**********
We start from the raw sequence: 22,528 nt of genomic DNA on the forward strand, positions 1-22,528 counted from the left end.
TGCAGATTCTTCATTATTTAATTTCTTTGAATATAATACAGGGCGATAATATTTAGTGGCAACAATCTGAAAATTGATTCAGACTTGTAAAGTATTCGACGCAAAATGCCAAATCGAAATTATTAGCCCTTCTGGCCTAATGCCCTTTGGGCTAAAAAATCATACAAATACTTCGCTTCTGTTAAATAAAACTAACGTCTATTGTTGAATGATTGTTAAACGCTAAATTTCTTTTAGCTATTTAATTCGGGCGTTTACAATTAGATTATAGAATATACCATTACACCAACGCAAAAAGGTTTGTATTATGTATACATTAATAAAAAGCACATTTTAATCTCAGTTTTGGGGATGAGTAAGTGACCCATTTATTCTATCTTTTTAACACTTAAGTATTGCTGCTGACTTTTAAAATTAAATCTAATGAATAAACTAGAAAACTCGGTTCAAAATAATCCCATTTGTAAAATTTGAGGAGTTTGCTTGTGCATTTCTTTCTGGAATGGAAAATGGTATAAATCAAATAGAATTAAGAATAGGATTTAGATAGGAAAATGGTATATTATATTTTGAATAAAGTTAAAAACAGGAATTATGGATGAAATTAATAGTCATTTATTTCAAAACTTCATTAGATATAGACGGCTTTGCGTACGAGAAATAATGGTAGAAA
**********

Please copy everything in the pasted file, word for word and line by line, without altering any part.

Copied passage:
We start from the raw sequence: 22,528 nt of genomic DNA on the forward strand, positions 1-22,528 counted from the left end.
TGCAGATTCTTCATTATTTAATTTCTTTGAATATAATACAGGGCGATAATATTTAGTGGCAACAATCTGAAAATTGATTCAGACTTGTAAAGTATTCGACGCAAAATGCCAAATCGAAATTATTAGCCCTTCTGGCCTAATGCCCTTTGGGCTAAAAAATCATACAAATACTTCGCTTCTGTTAAATAAAACTAACGTCTATTGTTGAATGATTGTTAAACGCTAAATTTCTTTTAGCTATTTAATTCGGGCGTTTACAATTAGATTATAGAATATACCATTACACCAACGCAAAAAGGTTTGTATTATGTATACATTAATAAAAAGCACATTTTAATCTCAGTTTTGGGGATGAGTAAGTGACCCATTTATTCTATCTTTTTAACACTTAAGTATTGCTGCTGACTTTTAAAATTAAATCTAATGAATAAACTAGAAAACTCGGTTCAAAATAATCCCATTTGTAAAATTTGAGGAGTTTGCTTGTGCATTTCTTTCTGGAATGGAAAATGGTATAAATCAAATAGAATTAAGAATAGGATTTAGATAGGAAAATGGTATATTATATTTTGAATAAAGTTAAAAACAGGAATTATGGATGAAATTAATAGTCATTTATTTCAAAACTTCATTAGATATAGACGGCTTTGCGTACGAGAAATAATGGTAGAAA